The Kinect is a self-contained 3D sensor again, and it only costs $399

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With all the hoopla about the release of the HoloLens 2—and its quickly growing software/hardware ecosystem for commercial users—you might not have noticed that Microsoft also made an announcement about its beloved Kinect 3D sensor. It’s back as a $399 computer peripheral called the Azure Kinect DK (or, “developer’s kit”).

Though the original Kinect inspired a generation of DIY users to experiment with 3D sensing, Microsoft stopped making it in October of 2017. Last year, the company resurrected the Kinect name in the guise of the Project Kinect for Azure, a cloud-enabled 3D sensor kit for AI applications.

With this latest Kinect release, Microsoft is putting a similar cloud-enabled sensor kit in an easy to use package that includes all of the company’s latest technology. That means it boasts the same 1 MP depth sensor as you’ll find in the HoloLens 2, seven (!) microphones, and a 12 MP RGB camera.

As with the earlier release—the Project Kinect for Azure—Microsoft intends for the Azure Kinect DK device to be used in cloud-connected AI-enabled applications. The company has argued in the past that using depth information enables more efficient deep learning, which means that deep-learning applications built on the back of the Kinect DK will require less sensor power, and less processing power, making it easy to do more with fewer sensors.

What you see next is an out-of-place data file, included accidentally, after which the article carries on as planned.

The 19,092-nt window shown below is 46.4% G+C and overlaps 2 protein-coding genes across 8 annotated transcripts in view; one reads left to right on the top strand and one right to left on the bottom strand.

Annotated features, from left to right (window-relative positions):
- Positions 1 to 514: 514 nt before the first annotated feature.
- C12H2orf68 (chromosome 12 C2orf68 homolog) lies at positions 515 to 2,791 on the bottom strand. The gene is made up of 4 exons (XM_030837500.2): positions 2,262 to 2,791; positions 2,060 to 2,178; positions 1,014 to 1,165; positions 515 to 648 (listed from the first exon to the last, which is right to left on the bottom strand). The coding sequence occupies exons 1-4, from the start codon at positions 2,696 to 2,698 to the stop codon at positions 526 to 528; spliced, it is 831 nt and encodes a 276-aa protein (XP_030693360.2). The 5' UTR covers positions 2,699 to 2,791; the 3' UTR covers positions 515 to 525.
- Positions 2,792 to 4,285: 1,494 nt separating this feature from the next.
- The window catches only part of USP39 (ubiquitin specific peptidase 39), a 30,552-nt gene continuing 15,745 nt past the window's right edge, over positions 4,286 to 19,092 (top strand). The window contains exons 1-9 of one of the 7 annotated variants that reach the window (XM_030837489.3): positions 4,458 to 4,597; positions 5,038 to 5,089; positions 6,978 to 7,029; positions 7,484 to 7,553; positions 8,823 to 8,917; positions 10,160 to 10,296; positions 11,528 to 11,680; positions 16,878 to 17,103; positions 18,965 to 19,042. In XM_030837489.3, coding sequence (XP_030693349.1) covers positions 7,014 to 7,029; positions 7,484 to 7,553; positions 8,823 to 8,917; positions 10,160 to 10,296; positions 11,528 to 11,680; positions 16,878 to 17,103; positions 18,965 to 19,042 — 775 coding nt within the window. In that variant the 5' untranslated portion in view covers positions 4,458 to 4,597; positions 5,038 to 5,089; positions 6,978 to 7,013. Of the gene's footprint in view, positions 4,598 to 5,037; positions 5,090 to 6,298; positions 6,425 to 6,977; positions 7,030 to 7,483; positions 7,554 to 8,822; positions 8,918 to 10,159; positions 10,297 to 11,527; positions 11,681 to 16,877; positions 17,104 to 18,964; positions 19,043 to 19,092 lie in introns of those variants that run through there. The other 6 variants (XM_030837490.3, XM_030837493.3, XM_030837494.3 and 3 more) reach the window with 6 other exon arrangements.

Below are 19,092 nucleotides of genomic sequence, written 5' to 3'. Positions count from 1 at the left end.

The Verge reported on one such application, which falls pretty far outside our usual purview, but illustrates the power of the device very well:

“Microsoft already has a partner using it in healthcare. Ocuvera is using the Azure Kinect sensor to stop patients from falling in hospitals. With a combination of AI algorithms, the sensor can determine if a patient is about to fall and alert a nurse before the fall takes place.”

You can preorder the Azure Kinect DK from Microsoft today for $399.

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About Author

Sean Higgins is the former Managing Editor of SPAR3D.com and the SPAR 3D weekly newsletter, which continues to highlight relevant news and information for 3D-scanning professionals. Sean continues to work in the industry, and may sometimes be spotted in attendance at SPAR 3D Expo & Conference. Follow @spar_editor to connect with and learn more about the current voice of SPAR3D.com

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